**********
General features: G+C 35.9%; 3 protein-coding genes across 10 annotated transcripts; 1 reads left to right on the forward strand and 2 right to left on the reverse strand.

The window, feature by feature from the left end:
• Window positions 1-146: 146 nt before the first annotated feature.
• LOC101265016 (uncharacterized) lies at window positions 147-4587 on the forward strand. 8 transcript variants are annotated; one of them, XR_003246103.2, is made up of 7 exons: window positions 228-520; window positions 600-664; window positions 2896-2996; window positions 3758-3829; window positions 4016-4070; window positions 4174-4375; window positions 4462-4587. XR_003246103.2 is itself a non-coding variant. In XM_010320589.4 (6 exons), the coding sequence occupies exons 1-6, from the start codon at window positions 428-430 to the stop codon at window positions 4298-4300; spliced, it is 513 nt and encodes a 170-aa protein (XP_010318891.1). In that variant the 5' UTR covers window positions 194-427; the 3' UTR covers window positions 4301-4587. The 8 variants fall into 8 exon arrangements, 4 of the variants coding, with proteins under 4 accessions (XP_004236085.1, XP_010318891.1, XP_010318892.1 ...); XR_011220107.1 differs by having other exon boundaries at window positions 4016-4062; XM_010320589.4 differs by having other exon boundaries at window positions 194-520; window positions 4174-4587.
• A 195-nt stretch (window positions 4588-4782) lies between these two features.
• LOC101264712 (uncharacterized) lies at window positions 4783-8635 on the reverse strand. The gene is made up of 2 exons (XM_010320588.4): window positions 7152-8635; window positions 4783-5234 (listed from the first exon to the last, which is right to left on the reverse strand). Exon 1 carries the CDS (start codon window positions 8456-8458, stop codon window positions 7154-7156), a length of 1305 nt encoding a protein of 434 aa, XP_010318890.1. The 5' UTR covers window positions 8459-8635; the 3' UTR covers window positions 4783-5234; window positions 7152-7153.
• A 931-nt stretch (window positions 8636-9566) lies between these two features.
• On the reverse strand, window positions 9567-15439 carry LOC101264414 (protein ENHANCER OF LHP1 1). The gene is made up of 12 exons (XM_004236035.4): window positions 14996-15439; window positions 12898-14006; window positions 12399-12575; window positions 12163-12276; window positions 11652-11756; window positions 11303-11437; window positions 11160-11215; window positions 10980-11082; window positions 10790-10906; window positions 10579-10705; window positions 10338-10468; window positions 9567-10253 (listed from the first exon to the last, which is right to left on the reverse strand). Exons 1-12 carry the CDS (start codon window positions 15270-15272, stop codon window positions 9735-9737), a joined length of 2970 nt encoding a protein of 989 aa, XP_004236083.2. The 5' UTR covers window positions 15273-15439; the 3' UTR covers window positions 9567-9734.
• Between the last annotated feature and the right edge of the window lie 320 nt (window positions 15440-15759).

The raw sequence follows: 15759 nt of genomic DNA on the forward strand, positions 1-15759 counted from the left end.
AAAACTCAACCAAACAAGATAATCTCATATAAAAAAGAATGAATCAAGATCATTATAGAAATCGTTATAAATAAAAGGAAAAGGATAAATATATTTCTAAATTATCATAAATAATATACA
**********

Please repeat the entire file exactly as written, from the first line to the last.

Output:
General features: G+C 35.9%; 3 protein-coding genes across 10 annotated transcripts; 1 reads left to right on the forward strand and 2 right to left on the reverse strand.

The window, feature by feature from the left end:
• Window positions 1-146: 146 nt before the first annotated feature.
• LOC101265016 (uncharacterized) lies at window positions 147-4587 on the forward strand. 8 transcript variants are annotated; one of them, XR_003246103.2, is made up of 7 exons: window positions 228-520; window positions 600-664; window positions 2896-2996; window positions 3758-3829; window positions 4016-4070; window positions 4174-4375; window positions 4462-4587. XR_003246103.2 is itself a non-coding variant. In XM_010320589.4 (6 exons), the coding sequence occupies exons 1-6, from the start codon at window positions 428-430 to the stop codon at window positions 4298-4300; spliced, it is 513 nt and encodes a 170-aa protein (XP_010318891.1). In that variant the 5' UTR covers window positions 194-427; the 3' UTR covers window positions 4301-4587. The 8 variants fall into 8 exon arrangements, 4 of the variants coding, with proteins under 4 accessions (XP_004236085.1, XP_010318891.1, XP_010318892.1 ...); XR_011220107.1 differs by having other exon boundaries at window positions 4016-4062; XM_010320589.4 differs by having other exon boundaries at window positions 194-520; window positions 4174-4587.
• A 195-nt stretch (window positions 4588-4782) lies between these two features.
• LOC101264712 (uncharacterized) lies at window positions 4783-8635 on the reverse strand. The gene is made up of 2 exons (XM_010320588.4): window positions 7152-8635; window positions 4783-5234 (listed from the first exon to the last, which is right to left on the reverse strand). Exon 1 carries the CDS (start codon window positions 8456-8458, stop codon window positions 7154-7156), a length of 1305 nt encoding a protein of 434 aa, XP_010318890.1. The 5' UTR covers window positions 8459-8635; the 3' UTR covers window positions 4783-5234; window positions 7152-7153.
• A 931-nt stretch (window positions 8636-9566) lies between these two features.
• On the reverse strand, window positions 9567-15439 carry LOC101264414 (protein ENHANCER OF LHP1 1). The gene is made up of 12 exons (XM_004236035.4): window positions 14996-15439; window positions 12898-14006; window positions 12399-12575; window positions 12163-12276; window positions 11652-11756; window positions 11303-11437; window positions 11160-11215; window positions 10980-11082; window positions 10790-10906; window positions 10579-10705; window positions 10338-10468; window positions 9567-10253 (listed from the first exon to the last, which is right to left on the reverse strand). Exons 1-12 carry the CDS (start codon window positions 15270-15272, stop codon window positions 9735-9737), a joined length of 2970 nt encoding a protein of 989 aa, XP_004236083.2. The 5' UTR covers window positions 15273-15439; the 3' UTR covers window positions 9567-9734.
• Between the last annotated feature and the right edge of the window lie 320 nt (window positions 15440-15759).

The raw sequence follows: 15759 nt of genomic DNA on the forward strand, positions 1-15759 counted from the left end.
AAAACTCAACCAAACAAGATAATCTCATATAAAAAAGAATGAATCAAGATCATTATAGAAATCGTTATAAATAAAAGGAAAAGGATAAATATATTTCTAAATTATCATAAATAATATACA